Carbon nanotubes (CNT) hold great promise to create new and better products for commercial and biomedical applications, but their long-term adverse health effects are a major concern. The objective of this study was to address human lung cancer risks associated with chronic pulmonary exposure to single-walled (SW) CNT through the fundamental understanding of cellular and molecular processes leading to carcinogenesis. We hypothesized that the acquisition of cancer stem cells (CSC), a subpopulation that drive tumor initiation and progression, may contribute to CNT carcinogenesis.
Non-tumorigenic human lung epithelial cells were chronically exposed to well-dispersed SWCNT for a period of 6 months at the physiologically relevant concentration of 0.02 μg/cm2 surface area dose. Chronic SWCNT-exposed cells were evaluated for the presence of CSC-like cells under CSC-selective conditions of tumor spheres and side population (SP). CSC-like cells were isolated using fluorescence-activated cell sorting and were assessed for aggressive behaviors, including acquired apoptosis resistance and increased cell migration and invasion in vitro, and tumor-initiating capability in vivo. Non-small cell lung cancer cells served as a positive control.
We demonstrated for the first time the existence of CSC-like cells in all clones of chronic SWCNT-exposed lung epithelial cells. These CSC-like cells, in contrary to their non-CSC counterpart, possessed all biological features of lung CSC that are central to irreversible malignant transformation, self-renewal, aggressive cancer behaviors, and in vivo tumorigenesis. These cells also displayed aberrant stem cell markers, notably Nanog, SOX-2, SOX-17 and E-cadherin. Restored expression of tumor suppressor p53 abrogated CSC properties of CSC-like cells. Furthermore, we identified specific stem cell surface markers CD24low and CD133high that are associated with SWCNT-induced CSC formation and tumorigenesis.
Our findings provide new and compelling evidence for the acquisition of CSC-like cells induced by chronic SWCNT exposure, which are likely to be a major driving force for SWCNT tumorigenesis. Thus, our study supports prudent adoption of prevention strategies and implementation of exposure control for SWCNT. We also suggest that the detection of CSC and associated surface markers may provide an effective screening tool for prediction of the carcinogenic potential of SWCNT and related nanoparticles.
"The metal residues were mostly iron (Fe) at 0.23% by weight. The surface area, length, and width of individual dry SWCNT were 400-1040 m2/g, 0.6 ± 0.5 μm, and 1 ± 0.2 nm (W), respectively . SWCNTs were dispersed by using acetone/sonication method as previously described . "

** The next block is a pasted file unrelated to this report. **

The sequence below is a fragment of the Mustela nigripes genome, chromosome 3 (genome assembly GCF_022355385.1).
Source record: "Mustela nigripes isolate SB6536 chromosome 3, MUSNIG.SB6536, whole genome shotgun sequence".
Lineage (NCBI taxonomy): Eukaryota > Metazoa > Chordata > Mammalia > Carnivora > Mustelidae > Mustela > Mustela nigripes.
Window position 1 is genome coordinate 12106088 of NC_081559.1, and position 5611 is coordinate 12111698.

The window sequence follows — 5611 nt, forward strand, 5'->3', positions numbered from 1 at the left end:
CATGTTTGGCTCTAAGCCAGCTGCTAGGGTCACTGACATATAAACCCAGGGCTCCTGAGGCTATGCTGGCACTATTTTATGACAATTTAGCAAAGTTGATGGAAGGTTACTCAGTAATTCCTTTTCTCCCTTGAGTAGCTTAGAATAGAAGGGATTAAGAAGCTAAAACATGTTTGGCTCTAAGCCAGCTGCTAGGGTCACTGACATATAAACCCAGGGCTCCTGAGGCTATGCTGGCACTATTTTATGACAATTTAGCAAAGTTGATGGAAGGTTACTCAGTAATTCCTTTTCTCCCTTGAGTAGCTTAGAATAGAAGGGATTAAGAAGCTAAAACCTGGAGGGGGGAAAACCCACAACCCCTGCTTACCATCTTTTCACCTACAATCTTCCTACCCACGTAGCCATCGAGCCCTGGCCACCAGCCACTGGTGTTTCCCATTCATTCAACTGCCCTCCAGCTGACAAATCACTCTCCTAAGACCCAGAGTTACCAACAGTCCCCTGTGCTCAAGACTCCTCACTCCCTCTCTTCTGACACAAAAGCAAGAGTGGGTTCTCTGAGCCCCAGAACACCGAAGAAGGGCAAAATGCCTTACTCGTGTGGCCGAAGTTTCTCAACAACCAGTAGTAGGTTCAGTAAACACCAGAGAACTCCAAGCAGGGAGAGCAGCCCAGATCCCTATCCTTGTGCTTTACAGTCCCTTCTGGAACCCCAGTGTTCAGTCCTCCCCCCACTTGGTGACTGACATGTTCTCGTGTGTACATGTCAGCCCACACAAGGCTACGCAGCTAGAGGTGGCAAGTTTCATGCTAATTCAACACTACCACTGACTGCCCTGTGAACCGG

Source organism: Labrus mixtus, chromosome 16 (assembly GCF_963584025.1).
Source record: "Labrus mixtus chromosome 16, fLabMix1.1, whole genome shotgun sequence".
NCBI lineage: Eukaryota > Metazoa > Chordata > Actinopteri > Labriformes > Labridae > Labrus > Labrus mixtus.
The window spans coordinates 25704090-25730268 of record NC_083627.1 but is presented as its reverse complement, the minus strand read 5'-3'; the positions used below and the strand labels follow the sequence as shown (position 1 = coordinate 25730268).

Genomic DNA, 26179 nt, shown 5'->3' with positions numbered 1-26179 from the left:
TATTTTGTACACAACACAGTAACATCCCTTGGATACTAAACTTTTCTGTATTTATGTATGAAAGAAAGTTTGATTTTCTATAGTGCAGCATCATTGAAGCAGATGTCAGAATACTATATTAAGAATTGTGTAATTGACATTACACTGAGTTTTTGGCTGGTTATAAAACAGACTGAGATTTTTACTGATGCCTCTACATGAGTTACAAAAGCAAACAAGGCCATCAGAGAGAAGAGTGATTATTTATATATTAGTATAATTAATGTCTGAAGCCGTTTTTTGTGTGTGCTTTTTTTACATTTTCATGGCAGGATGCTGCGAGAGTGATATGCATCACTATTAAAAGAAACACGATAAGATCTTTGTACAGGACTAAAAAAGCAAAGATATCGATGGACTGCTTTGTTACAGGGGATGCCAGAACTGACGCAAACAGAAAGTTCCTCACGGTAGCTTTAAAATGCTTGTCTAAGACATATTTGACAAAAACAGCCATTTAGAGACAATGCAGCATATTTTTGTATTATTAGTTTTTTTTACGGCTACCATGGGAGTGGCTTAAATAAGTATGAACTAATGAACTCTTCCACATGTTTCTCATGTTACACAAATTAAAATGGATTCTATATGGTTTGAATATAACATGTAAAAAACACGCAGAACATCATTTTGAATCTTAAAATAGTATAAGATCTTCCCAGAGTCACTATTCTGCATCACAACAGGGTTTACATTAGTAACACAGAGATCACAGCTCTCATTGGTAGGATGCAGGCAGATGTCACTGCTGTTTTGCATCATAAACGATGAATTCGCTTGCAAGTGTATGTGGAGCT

[Show abstract][Hide abstract] ABSTRACT: Cancer stem cells (CSCs) may represent targets for carcinogenic initiation by chemical and environmental agents. Recent studies have raised a concern over the potential carcinogenicity of carbon nanotubes (CNTs), one of the most commonly used engineered nanomaterials with asbestos-like properties. Here, we show that chronic (6-month) exposure of human lung epithelial cells to single-walled (SW) CNTs at the workplace-relevant concentration induced an emergence of lung CSCs, as indicated by the induction of CSC tumor spheres and side population (SP). These CSCs, which were found to overexpress tumor promoter caveolin-1 (Cav-1), displayed aggressive cancer phenotypes of apoptosis resistance and enhanced cell invasion and migration compared with their non-CSC counterpart. Using gene manipulation strategies, we reveal for the first time that Cav-1 plays an essential role in CSC regulation and aggressiveness of SWCNT-transformed cells partly through p53 dysregulation, consistent with their suggested role by microarray and gene ontology analysis. Cav-1 not only promoted tumorigenesis in a xenograft mouse model but also metastasis of the transformed cells to neighboring tissues. Since CSCs are crucial to the initiation and early development of carcinogenesis, our findings on CSC induction by SWCNTs and Cav-1 could aid in the early detection and risk assessment of the disease.